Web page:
There was stiff internal opposition to this idea, but the marketing manager pulled me aside and asked if I really thought that market was that big. I said yes, and probably larger; we had been conservative in our estimates because we did not yet participate in that market. Long story short, that product, the HP 8920A Transceiver Test Set, was very successful and to this day has a ‘cult following’ or fan club of people who own and love these units. The 8920A became the seminal product in a line of one-box test systems which eventually became the backbone of the division’s product line, as the division became the most profitable in the company.

PAC World: What do you consider your biggest professional accomplishment?

B.D.: Probably taking Arbiter Systems, which was 13 years old when we bought it in 1986, to a successful 50+ year old company. There have been many ups and downs along the way, and it has been challenging, but the reward has been worth the effort.

PAC World: You have received different awards throughout your career. Is there a specific one which is the most important to you?

B.D.:  Being elevated to Fellow grade in the IEEE. This is a challenging thing, because you have to be nominated by your peers and it happens in recognition of accomplishments made over a significant period of time, in most cases. Being recognized in this way by people I respect is very meaningful to me.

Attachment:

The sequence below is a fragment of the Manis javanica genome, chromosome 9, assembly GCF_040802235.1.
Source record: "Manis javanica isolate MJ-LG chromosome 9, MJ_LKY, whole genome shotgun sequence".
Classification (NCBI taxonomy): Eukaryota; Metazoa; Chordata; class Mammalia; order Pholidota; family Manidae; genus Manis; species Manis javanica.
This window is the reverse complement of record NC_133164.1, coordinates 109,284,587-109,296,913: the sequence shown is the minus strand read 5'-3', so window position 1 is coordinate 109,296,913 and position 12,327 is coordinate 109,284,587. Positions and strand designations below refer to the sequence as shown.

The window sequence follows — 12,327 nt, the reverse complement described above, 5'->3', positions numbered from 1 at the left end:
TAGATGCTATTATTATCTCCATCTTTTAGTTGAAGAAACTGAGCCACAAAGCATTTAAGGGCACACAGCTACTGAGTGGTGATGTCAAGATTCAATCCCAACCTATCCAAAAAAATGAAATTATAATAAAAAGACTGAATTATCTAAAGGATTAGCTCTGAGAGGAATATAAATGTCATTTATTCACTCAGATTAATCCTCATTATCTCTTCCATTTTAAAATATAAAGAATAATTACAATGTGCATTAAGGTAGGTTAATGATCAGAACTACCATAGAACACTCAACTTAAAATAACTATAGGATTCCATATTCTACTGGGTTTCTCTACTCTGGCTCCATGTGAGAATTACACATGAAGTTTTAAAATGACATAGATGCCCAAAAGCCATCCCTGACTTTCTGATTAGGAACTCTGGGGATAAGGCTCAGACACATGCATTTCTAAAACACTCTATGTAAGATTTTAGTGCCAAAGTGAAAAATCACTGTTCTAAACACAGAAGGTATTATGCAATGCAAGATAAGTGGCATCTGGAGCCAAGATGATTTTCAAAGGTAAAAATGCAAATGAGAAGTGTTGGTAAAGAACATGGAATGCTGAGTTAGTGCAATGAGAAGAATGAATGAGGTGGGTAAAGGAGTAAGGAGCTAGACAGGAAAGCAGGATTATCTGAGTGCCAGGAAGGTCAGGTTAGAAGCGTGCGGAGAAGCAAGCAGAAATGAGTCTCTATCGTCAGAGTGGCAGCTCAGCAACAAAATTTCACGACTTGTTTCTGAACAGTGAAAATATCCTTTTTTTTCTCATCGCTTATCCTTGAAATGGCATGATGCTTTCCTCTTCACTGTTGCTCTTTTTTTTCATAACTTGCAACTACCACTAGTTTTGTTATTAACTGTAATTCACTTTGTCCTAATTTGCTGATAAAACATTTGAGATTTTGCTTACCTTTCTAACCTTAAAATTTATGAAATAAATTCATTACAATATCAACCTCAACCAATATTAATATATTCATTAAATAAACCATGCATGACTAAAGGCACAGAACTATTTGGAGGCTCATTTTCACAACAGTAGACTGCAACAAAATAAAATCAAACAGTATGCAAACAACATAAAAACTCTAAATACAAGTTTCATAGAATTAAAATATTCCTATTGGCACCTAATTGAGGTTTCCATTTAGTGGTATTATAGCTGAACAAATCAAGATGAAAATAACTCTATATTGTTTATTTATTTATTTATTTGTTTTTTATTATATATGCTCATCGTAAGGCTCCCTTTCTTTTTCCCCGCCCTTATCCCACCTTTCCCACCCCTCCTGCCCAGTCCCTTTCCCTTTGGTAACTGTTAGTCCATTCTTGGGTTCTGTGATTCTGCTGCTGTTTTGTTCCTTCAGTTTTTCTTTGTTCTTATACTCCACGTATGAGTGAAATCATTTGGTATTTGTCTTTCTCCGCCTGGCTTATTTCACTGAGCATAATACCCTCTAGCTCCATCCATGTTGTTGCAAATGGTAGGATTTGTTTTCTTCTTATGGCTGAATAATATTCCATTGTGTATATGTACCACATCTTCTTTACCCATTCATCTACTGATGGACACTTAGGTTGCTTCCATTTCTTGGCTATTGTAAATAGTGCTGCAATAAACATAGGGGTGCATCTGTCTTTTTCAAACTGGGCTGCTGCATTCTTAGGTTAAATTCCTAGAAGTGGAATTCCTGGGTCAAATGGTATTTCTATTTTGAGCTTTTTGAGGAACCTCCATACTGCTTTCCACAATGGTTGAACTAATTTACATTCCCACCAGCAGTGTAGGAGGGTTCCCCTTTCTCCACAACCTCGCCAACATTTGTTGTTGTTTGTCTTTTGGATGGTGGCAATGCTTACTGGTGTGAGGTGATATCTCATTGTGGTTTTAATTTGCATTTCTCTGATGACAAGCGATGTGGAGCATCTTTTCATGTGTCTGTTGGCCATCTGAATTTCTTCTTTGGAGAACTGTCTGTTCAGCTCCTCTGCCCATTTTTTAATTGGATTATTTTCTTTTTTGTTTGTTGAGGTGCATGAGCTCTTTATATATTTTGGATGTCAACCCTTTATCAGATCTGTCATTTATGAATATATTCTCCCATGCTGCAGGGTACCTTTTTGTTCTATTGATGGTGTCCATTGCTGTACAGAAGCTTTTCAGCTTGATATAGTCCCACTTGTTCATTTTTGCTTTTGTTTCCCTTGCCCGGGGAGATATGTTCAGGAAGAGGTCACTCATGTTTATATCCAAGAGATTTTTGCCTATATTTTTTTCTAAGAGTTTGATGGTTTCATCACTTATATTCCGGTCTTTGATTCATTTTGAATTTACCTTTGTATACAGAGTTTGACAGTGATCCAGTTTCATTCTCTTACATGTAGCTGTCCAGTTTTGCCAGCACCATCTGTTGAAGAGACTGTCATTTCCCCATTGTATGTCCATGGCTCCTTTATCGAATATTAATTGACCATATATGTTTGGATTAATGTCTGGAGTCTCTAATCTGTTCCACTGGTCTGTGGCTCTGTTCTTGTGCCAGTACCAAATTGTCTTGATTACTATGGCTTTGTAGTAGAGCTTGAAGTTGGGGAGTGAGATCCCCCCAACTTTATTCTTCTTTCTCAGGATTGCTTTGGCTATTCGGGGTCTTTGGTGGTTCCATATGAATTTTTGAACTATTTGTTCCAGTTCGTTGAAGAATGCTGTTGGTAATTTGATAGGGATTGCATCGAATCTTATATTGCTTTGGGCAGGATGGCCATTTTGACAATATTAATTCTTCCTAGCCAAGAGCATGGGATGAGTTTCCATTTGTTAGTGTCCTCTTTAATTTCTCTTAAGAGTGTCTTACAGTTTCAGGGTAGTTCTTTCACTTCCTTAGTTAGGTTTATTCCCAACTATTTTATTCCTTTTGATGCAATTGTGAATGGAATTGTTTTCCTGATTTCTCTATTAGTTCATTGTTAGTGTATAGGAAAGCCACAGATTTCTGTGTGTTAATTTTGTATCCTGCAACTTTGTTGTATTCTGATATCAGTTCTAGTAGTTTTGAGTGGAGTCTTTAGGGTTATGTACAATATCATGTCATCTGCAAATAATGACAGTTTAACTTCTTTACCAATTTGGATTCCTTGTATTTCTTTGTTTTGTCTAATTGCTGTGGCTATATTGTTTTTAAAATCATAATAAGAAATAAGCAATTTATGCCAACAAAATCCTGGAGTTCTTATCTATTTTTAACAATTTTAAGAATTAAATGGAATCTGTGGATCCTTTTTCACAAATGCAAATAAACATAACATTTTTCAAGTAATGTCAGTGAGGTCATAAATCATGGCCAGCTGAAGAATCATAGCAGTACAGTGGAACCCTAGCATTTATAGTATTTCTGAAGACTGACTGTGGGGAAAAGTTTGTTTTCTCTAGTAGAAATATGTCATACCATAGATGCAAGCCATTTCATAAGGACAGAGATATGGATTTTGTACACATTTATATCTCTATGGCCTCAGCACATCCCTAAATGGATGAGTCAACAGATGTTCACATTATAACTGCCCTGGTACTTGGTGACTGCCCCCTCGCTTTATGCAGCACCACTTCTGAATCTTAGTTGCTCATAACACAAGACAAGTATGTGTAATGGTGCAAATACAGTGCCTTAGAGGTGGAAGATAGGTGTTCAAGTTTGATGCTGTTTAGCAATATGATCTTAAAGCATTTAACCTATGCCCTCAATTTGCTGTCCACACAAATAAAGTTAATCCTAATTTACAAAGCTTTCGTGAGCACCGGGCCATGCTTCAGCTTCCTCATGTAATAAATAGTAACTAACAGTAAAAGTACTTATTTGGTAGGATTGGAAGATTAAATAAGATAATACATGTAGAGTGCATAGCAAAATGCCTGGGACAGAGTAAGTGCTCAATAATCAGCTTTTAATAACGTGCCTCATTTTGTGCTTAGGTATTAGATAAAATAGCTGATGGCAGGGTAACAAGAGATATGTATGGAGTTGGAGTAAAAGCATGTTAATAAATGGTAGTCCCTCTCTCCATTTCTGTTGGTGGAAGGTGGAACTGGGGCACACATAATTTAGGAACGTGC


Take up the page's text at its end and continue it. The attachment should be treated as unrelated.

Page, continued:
PAC World: What do you think is your most important personal achievement?

B.D.: Finding, and staying married to, my wife of 32+ years.

PAC World: What do you think we need to do to attract more young people to our industry?

B.D.:  Power engineering is not a glamorous field. Finding people out of engineering schools who put power engineering as their career goal is difficult. I think it may make sense to find folks who may not come from the ‘traditional’ engineering school background and train them in real time.